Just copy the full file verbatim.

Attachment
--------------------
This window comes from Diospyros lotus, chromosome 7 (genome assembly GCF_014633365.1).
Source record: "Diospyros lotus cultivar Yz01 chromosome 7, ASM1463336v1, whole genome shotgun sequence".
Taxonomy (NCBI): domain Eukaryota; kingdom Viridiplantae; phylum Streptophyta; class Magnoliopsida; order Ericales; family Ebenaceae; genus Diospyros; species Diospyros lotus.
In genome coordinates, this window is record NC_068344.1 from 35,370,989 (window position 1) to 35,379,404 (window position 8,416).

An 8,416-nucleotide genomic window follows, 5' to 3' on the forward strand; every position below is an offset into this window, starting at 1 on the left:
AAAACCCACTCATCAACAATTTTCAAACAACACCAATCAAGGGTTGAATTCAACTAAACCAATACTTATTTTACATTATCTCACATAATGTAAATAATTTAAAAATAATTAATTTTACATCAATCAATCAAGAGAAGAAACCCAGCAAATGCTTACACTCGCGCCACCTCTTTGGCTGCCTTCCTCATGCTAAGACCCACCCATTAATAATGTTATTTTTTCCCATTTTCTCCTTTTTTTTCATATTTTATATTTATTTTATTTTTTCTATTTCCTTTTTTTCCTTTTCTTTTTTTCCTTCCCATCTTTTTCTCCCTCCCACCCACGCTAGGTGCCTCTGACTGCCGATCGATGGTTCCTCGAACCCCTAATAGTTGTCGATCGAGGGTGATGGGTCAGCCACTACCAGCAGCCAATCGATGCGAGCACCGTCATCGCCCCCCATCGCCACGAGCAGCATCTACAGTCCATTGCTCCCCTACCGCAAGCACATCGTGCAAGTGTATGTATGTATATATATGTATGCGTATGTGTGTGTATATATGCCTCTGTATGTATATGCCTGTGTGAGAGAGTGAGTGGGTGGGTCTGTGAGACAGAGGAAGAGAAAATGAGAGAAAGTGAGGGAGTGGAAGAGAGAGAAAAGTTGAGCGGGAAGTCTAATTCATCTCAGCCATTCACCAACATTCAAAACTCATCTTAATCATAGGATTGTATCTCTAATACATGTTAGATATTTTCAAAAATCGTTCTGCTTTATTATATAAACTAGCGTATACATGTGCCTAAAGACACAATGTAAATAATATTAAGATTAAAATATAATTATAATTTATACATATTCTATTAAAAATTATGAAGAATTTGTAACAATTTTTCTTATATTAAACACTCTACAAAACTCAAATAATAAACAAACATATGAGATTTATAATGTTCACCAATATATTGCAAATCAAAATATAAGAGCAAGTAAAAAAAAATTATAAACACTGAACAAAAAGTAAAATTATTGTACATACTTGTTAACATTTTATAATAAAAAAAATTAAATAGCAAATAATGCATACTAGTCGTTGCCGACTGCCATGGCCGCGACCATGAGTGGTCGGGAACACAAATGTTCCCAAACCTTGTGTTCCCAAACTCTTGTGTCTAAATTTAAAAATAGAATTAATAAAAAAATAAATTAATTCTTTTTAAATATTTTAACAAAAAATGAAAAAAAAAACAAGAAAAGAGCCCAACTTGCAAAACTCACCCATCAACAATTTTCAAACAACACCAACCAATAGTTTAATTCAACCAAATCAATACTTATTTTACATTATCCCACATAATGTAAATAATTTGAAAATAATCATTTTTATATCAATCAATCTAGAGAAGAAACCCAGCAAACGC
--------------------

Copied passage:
This window comes from Diospyros lotus, chromosome 7 (genome assembly GCF_014633365.1).
Source record: "Diospyros lotus cultivar Yz01 chromosome 7, ASM1463336v1, whole genome shotgun sequence".
Taxonomy (NCBI): domain Eukaryota; kingdom Viridiplantae; phylum Streptophyta; class Magnoliopsida; order Ericales; family Ebenaceae; genus Diospyros; species Diospyros lotus.
In genome coordinates, this window is record NC_068344.1 from 35,370,989 (window position 1) to 35,379,404 (window position 8,416).

An 8,416-nucleotide genomic window follows, 5' to 3' on the forward strand; every position below is an offset into this window, starting at 1 on the left:
AAAACCCACTCATCAACAATTTTCAAACAACACCAATCAAGGGTTGAATTCAACTAAACCAATACTTATTTTACATTATCTCACATAATGTAAATAATTTAAAAATAATTAATTTTACATCAATCAATCAAGAGAAGAAACCCAGCAAATGCTTACACTCGCGCCACCTCTTTGGCTGCCTTCCTCATGCTAAGACCCACCCATTAATAATGTTATTTTTTCCCATTTTCTCCTTTTTTTTCATATTTTATATTTATTTTATTTTTTCTATTTCCTTTTTTTCCTTTTCTTTTTTTCCTTCCCATCTTTTTCTCCCTCCCACCCACGCTAGGTGCCTCTGACTGCCGATCGATGGTTCCTCGAACCCCTAATAGTTGTCGATCGAGGGTGATGGGTCAGCCACTACCAGCAGCCAATCGATGCGAGCACCGTCATCGCCCCCCATCGCCACGAGCAGCATCTACAGTCCATTGCTCCCCTACCGCAAGCACATCGTGCAAGTGTATGTATGTATATATATGTATGCGTATGTGTGTGTATATATGCCTCTGTATGTATATGCCTGTGTGAGAGAGTGAGTGGGTGGGTCTGTGAGACAGAGGAAGAGAAAATGAGAGAAAGTGAGGGAGTGGAAGAGAGAGAAAAGTTGAGCGGGAAGTCTAATTCATCTCAGCCATTCACCAACATTCAAAACTCATCTTAATCATAGGATTGTATCTCTAATACATGTTAGATATTTTCAAAAATCGTTCTGCTTTATTATATAAACTAGCGTATACATGTGCCTAAAGACACAATGTAAATAATATTAAGATTAAAATATAATTATAATTTATACATATTCTATTAAAAATTATGAAGAATTTGTAACAATTTTTCTTATATTAAACACTCTACAAAACTCAAATAATAAACAAACATATGAGATTTATAATGTTCACCAATATATTGCAAATCAAAATATAAGAGCAAGTAAAAAAAAATTATAAACACTGAACAAAAAGTAAAATTATTGTACATACTTGTTAACATTTTATAATAAAAAAAATTAAATAGCAAATAATGCATACTAGTCGTTGCCGACTGCCATGGCCGCGACCATGAGTGGTCGGGAACACAAATGTTCCCAAACCTTGTGTTCCCAAACTCTTGTGTCTAAATTTAAAAATAGAATTAATAAAAAAATAAATTAATTCTTTTTAAATATTTTAACAAAAAATGAAAAAAAAAACAAGAAAAGAGCCCAACTTGCAAAACTCACCCATCAACAATTTTCAAACAACACCAACCAATAGTTTAATTCAACCAAATCAATACTTATTTTACATTATCCCACATAATGTAAATAATTTGAAAATAATCATTTTTATATCAATCAATCTAGAGAAGAAACCCAGCAAACGC